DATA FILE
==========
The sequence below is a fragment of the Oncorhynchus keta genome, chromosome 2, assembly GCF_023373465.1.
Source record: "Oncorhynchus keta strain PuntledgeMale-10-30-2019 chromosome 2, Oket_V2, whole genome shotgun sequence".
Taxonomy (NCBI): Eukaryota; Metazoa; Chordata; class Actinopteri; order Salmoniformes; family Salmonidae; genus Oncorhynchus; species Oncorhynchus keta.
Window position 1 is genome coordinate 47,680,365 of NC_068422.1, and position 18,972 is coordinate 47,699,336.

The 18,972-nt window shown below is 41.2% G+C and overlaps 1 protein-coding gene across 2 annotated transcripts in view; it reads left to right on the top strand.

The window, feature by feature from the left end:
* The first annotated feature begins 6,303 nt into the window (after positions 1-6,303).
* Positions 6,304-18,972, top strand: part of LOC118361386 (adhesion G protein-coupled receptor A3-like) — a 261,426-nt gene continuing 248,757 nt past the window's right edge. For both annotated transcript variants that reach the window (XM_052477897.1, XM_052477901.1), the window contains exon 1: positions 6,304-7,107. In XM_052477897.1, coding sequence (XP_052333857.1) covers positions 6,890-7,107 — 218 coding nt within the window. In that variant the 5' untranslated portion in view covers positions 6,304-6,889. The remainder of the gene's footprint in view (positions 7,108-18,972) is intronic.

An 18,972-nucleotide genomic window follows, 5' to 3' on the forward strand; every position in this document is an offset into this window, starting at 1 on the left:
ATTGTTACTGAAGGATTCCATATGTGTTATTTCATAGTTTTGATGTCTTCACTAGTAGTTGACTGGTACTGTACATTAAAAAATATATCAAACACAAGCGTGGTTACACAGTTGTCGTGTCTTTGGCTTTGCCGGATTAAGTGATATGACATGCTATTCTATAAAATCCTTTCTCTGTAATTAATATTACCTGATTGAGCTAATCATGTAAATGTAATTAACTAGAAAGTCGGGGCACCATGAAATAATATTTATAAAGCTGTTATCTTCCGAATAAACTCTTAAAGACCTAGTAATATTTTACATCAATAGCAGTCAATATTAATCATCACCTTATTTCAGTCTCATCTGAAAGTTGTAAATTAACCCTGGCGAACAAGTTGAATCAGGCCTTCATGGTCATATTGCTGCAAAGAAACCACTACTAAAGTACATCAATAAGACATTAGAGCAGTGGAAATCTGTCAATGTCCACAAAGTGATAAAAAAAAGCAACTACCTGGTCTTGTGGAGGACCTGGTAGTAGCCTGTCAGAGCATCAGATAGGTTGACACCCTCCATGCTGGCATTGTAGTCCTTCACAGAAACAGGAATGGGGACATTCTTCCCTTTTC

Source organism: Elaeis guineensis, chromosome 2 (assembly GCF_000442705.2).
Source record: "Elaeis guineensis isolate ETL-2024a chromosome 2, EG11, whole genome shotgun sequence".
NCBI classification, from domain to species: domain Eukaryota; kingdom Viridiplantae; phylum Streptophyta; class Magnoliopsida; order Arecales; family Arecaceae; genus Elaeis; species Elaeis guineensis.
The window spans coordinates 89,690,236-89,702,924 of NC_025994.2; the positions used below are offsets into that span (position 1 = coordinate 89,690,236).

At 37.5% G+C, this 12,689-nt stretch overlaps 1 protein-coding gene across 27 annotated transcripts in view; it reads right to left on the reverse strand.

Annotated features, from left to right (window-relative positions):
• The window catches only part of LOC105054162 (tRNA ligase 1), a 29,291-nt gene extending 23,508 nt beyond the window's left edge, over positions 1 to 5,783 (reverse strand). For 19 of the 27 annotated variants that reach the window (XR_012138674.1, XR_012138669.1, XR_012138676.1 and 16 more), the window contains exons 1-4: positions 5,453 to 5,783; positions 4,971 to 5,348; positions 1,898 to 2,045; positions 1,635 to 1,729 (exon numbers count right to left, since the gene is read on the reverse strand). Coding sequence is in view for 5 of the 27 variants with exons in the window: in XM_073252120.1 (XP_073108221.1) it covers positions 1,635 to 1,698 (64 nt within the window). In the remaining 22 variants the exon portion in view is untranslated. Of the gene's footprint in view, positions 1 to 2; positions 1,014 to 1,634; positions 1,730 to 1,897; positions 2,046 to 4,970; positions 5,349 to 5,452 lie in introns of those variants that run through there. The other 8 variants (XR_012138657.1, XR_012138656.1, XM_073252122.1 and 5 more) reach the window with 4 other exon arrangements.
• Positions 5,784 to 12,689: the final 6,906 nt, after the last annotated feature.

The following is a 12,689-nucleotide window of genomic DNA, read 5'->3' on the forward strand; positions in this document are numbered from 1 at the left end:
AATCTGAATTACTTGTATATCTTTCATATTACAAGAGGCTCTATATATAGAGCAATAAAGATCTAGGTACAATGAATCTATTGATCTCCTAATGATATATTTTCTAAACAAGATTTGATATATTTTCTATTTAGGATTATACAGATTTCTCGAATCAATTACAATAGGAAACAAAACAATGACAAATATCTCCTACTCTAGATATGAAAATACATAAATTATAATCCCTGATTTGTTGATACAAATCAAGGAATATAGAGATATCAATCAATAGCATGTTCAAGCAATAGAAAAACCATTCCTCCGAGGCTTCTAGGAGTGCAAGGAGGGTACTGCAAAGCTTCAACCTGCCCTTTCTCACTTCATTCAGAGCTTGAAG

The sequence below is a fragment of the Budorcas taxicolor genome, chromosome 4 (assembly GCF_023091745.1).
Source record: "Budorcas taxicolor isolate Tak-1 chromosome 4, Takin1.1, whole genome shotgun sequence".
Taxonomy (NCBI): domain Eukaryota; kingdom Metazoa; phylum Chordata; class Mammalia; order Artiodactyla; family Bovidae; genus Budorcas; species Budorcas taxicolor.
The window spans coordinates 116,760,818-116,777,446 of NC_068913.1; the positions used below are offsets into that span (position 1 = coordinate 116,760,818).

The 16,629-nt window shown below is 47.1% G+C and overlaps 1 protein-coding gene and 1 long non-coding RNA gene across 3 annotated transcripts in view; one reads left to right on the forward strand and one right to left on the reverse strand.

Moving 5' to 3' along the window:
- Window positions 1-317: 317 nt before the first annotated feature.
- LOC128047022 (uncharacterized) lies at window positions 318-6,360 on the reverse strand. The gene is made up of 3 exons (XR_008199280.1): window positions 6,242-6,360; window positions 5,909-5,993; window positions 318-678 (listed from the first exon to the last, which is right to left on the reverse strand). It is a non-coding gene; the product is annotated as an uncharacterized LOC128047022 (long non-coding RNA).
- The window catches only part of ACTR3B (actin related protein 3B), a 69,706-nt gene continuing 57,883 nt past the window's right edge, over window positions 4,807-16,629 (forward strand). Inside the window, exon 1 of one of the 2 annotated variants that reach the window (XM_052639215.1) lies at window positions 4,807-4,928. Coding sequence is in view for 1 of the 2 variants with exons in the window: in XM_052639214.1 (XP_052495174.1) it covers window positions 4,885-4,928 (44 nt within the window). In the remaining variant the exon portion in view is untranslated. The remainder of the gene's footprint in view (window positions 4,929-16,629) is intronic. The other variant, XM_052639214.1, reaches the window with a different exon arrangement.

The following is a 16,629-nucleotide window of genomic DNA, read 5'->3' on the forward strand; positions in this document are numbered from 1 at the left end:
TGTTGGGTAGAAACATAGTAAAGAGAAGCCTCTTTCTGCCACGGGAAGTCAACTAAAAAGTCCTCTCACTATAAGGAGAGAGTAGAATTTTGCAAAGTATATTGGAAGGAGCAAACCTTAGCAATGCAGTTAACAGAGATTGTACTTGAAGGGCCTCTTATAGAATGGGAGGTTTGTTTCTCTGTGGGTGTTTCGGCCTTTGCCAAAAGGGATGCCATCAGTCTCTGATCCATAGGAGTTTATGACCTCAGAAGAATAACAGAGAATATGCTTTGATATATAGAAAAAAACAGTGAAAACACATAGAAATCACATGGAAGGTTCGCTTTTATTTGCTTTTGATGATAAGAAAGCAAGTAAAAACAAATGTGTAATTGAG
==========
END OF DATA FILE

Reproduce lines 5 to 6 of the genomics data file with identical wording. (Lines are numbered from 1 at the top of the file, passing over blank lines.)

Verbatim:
The 18,972-nt window shown below is 41.2% G+C and overlaps 1 protein-coding gene across 2 annotated transcripts in view; it reads left to right on the top strand.

The window, feature by feature from the left end: